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I could write about why I took these photographs in Hawaii. And I couldn't choose just one image. This is the unedited progression.

My wife was on a run. I was out for a walk. And I was just struck by blue. Layers and layers of clean, pure blue. I can write about it. I just never flipped through my digital notebook--my iPhone--for an idea to write about.

I took this screen shot of this series of images because I like how they work together. I like this image as a personalized writing prompt--a digital scrap of paper.

"This" is going to be an upcoming mini-lesson on mining for ideas to share through writing--and how the digital daybook in our pockets can help us as writers.

I have started and stopped many stories--from picture books to middle grade, from stories in verse to stories in prose, from historical fiction to memoir. This is part of the practice of becoming--the unseen hours of writing and sketching inside of the cracks of life.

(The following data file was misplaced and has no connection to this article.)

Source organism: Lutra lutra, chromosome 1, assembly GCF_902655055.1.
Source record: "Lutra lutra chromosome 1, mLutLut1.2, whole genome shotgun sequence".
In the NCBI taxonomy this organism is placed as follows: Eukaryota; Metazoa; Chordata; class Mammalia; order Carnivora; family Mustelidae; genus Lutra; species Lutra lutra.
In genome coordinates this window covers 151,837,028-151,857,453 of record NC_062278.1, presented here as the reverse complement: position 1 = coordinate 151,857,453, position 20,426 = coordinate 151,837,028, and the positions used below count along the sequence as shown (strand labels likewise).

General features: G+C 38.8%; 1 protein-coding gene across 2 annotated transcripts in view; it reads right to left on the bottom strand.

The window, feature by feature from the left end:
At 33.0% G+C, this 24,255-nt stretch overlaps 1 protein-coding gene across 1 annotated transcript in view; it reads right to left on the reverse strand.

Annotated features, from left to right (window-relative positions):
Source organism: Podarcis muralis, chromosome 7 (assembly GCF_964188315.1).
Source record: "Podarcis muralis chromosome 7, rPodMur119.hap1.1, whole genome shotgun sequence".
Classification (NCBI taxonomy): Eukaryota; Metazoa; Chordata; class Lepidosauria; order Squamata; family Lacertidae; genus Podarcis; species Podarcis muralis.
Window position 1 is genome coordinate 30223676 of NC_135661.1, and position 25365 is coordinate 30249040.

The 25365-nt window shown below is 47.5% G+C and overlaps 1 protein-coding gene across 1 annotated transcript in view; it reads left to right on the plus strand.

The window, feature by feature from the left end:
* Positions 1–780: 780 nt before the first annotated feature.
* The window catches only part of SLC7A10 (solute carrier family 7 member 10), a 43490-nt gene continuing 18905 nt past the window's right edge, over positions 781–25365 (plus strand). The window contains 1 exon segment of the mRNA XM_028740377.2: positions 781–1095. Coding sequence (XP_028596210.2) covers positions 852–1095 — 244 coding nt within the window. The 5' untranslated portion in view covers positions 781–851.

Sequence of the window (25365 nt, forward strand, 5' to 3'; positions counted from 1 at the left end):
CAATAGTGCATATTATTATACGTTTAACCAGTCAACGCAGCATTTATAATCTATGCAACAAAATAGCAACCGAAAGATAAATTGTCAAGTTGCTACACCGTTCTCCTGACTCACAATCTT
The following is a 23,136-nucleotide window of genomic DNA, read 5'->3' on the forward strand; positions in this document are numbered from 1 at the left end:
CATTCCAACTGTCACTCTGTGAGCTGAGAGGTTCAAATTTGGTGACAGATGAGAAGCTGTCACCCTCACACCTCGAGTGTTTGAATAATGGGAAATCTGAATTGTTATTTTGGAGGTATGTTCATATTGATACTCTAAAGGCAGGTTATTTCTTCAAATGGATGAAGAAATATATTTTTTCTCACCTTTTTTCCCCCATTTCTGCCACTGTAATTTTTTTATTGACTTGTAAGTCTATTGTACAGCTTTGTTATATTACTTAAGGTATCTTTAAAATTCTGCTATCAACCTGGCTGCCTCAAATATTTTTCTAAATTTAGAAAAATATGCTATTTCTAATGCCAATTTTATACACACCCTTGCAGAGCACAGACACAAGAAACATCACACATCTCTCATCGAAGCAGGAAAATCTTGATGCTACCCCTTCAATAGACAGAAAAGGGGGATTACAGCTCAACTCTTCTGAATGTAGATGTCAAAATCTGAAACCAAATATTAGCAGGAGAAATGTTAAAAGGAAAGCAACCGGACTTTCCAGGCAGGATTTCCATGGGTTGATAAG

This is a story I roughed-out after attending an SCBWI conference. Obviously, I left the conference inspired. But I am left asking myself why I stopped. Why did I set it aside for several years? Why are some projects set aside in the vault? Partially, my mind gets distracted and I move on to the next idea, the next line, the next much of work remains mostly unfinished.

Teaching with Writing by Toby Fulwiler ranks high among the seminal writing texts in my professional library. Often, I flip back through my notebook to these sketches as a reminder of the teacher I want to be. Moreover, I can't help but see the parallels between the experiences adolescents and teenagers have online versus encounters with writing in school.

Over the past three years, I have recorded dozens of engaged students in conferences who shared that they frequently ask other adolescents how to improve their digital writing--captions on Instagram, YouTube videos, fan-fiction, and blogging comprise some of the topics in which adolescents support one another online.

Attitude regarding writing weighs heavily on one's growth as a writer.

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